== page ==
« Publish to the People Moves Forward |
| Publishers Impose Page Limits on Amazon Browsing »
March 16, 2006
U.Mich. Press Looking for Great Tech Writing
The University of Michigan Press is looking for a few good tech-bytes -- to include in a book of the year's best technology writing. They've launched an open call for nominations, inviting suggestions for the best articles, essays, and blog posts of 2005. These are clueful publishers -- instead of suing Google, they're working to enhance the visibility of their authors on-line and off-.
Here's a chance to pull together the explanations of technology and its celebrations and criticisms; pieces that sparked an "Aha!" or a good laugh. Since it's planned for both print and online publication, it's also a chance to bring the blog-world to those who read only dead trees. I'll be helping to read the nominated pieces, so I hope you'll help by suggesting some good ones.
Taking a cue from the open-source movement, we're asking readers to nominate their favorite tech-oriented articles, essays, and blog posts from the previous year. The competition is open to any and every technology topic--biotech, information technology, gadgetry, tech policy, Silicon Valley, and software engineering are all fair game. But the pieces that have the best chances of inclusion in the anthology will conform to these three simple guidelines:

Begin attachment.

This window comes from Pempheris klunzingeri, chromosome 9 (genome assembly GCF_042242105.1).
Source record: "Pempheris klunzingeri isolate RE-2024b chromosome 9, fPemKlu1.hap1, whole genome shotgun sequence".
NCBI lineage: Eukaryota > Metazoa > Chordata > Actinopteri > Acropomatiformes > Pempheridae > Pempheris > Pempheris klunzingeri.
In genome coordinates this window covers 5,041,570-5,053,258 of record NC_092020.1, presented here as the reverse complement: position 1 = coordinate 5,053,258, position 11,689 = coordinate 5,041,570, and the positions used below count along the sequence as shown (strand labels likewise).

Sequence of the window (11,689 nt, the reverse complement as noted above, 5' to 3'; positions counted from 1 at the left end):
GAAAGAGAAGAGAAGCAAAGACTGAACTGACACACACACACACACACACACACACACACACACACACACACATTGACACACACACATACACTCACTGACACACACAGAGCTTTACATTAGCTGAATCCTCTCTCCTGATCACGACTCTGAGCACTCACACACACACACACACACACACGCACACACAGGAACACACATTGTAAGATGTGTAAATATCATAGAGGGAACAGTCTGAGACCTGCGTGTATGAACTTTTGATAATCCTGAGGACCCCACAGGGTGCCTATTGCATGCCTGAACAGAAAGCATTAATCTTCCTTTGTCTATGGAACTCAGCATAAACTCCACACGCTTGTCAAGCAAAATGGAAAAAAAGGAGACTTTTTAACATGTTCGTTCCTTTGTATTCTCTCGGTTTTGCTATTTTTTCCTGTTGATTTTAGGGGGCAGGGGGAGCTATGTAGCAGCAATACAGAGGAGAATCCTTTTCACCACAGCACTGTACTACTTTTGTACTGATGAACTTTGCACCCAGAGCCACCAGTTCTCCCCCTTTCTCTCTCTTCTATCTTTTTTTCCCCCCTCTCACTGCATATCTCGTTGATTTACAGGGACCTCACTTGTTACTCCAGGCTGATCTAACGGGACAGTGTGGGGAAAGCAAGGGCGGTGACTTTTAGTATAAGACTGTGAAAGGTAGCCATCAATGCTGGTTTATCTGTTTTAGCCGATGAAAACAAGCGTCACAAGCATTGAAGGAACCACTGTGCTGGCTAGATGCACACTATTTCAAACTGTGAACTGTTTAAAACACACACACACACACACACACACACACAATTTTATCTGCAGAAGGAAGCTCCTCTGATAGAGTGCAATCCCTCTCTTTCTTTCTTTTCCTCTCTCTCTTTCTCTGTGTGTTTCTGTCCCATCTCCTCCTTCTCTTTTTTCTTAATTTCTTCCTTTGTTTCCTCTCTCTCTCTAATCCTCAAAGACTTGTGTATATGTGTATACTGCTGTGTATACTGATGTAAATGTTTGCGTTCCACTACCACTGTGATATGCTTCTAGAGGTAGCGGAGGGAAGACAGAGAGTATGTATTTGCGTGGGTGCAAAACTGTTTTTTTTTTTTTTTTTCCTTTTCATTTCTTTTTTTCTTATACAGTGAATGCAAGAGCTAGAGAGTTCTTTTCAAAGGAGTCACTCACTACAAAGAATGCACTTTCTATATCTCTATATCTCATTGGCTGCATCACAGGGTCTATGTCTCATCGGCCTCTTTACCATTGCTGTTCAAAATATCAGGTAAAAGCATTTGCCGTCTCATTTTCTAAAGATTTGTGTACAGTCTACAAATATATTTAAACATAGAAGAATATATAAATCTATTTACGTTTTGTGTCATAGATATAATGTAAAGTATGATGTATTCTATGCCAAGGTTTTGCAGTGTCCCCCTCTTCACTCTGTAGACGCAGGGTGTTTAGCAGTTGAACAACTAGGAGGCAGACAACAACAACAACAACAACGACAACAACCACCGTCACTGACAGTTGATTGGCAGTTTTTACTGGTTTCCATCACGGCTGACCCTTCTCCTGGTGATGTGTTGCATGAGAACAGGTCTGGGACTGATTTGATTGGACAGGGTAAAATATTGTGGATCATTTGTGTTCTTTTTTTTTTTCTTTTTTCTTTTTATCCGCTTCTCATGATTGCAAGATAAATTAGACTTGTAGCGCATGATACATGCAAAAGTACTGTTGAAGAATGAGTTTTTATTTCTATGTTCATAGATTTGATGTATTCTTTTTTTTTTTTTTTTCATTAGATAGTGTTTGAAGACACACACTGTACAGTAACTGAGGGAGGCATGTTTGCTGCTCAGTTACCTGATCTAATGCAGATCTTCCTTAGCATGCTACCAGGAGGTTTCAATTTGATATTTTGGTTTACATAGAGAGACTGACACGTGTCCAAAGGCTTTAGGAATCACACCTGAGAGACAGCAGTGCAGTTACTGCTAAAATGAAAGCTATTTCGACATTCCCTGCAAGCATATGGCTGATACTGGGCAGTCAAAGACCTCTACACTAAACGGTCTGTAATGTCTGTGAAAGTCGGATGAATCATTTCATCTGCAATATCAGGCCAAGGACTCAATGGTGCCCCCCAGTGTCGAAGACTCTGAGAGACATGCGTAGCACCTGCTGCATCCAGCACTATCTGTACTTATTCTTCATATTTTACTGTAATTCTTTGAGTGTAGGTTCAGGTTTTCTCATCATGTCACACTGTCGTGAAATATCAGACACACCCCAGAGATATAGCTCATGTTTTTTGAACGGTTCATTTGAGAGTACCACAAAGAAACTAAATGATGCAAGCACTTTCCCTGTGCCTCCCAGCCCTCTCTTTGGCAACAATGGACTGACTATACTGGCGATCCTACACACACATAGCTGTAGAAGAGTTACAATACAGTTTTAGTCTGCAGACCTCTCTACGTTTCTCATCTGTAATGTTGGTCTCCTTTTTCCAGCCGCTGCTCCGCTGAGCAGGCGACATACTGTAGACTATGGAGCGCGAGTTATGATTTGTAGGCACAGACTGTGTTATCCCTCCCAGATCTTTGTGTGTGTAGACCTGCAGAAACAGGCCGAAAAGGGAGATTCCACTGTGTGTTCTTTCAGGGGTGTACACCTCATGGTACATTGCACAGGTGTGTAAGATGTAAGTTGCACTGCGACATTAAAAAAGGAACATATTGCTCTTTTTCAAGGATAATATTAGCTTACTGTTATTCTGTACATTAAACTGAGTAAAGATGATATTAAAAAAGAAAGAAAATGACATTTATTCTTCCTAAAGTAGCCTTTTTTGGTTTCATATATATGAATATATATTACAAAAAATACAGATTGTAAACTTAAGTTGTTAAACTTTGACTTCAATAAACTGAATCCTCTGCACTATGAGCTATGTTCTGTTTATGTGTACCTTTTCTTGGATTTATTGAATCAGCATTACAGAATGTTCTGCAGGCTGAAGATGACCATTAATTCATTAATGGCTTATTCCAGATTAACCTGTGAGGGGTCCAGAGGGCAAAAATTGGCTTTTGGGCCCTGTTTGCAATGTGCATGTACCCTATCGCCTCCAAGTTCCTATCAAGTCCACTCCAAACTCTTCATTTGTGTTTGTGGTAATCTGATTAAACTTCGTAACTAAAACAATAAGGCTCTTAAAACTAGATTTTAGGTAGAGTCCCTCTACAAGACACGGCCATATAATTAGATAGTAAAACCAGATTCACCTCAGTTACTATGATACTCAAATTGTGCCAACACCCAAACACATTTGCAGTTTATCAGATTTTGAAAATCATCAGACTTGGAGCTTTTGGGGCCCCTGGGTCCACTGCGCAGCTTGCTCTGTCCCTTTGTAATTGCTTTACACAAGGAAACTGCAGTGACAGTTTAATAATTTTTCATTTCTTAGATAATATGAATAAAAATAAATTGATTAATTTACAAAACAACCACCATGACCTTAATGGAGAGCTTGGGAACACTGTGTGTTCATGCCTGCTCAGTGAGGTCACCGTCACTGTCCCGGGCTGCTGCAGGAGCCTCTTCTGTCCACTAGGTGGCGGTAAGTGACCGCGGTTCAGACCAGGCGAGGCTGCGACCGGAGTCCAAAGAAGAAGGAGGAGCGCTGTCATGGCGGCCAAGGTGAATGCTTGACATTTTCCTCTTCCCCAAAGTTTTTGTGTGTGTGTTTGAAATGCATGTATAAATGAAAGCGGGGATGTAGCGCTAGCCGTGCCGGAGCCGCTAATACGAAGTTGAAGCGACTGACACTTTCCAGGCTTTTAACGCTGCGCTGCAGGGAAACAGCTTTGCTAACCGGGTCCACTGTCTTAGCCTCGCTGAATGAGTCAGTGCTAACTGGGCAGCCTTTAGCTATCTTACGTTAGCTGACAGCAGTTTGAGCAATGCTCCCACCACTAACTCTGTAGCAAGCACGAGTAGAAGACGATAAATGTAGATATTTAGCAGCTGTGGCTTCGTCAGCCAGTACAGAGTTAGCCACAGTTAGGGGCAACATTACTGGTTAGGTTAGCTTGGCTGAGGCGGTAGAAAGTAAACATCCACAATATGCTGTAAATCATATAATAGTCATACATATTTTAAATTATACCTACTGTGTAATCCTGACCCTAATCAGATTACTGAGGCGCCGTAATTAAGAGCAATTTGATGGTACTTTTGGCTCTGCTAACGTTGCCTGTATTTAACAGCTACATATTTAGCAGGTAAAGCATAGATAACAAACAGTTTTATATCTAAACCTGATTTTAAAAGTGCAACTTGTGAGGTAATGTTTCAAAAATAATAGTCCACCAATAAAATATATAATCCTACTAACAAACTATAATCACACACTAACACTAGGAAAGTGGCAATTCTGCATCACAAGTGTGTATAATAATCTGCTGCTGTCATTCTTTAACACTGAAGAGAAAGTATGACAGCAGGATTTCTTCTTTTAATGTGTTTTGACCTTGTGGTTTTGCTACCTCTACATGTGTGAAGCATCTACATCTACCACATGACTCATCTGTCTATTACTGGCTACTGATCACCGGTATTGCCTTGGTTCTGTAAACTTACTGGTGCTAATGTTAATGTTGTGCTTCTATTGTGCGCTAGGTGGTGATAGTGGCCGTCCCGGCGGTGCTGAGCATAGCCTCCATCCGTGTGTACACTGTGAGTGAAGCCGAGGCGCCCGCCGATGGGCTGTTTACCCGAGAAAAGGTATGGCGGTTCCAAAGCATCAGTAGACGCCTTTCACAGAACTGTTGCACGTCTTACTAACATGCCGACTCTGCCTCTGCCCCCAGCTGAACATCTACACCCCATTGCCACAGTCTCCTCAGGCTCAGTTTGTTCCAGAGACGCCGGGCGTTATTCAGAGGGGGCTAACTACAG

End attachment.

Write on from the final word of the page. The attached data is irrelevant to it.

- They'll be engagingly written for a mass audience; if the article requires a doctorate to appreciate, it's probably not up our alley. Preference will be given to narrative features and profiles, "Big Think" op-eds that make sense, investigative journalism, sharp art and design criticism, intelligent policy analysis, and heartfelt personal essays.
- They'll be no longer than 5,000 words.
- They'll explore how technological progress is reshaping our world.
If you have a favorite, head over to digitalculture.org to send your suggestions.
+ TrackBacks (0) | Category: Announcements
POST A COMMENT
- RELATED ENTRIES
- Sherlock Holmes as Classical Fairytale
- Trademark Law Includes False Endorsement
- Kickstarter Math
- IP Without Scarcity
- Crash Patents
- Why Create?
- Facebook Admits it Might Have a Video Piracy Problem
- A Natural Superfood, and Intellectual Property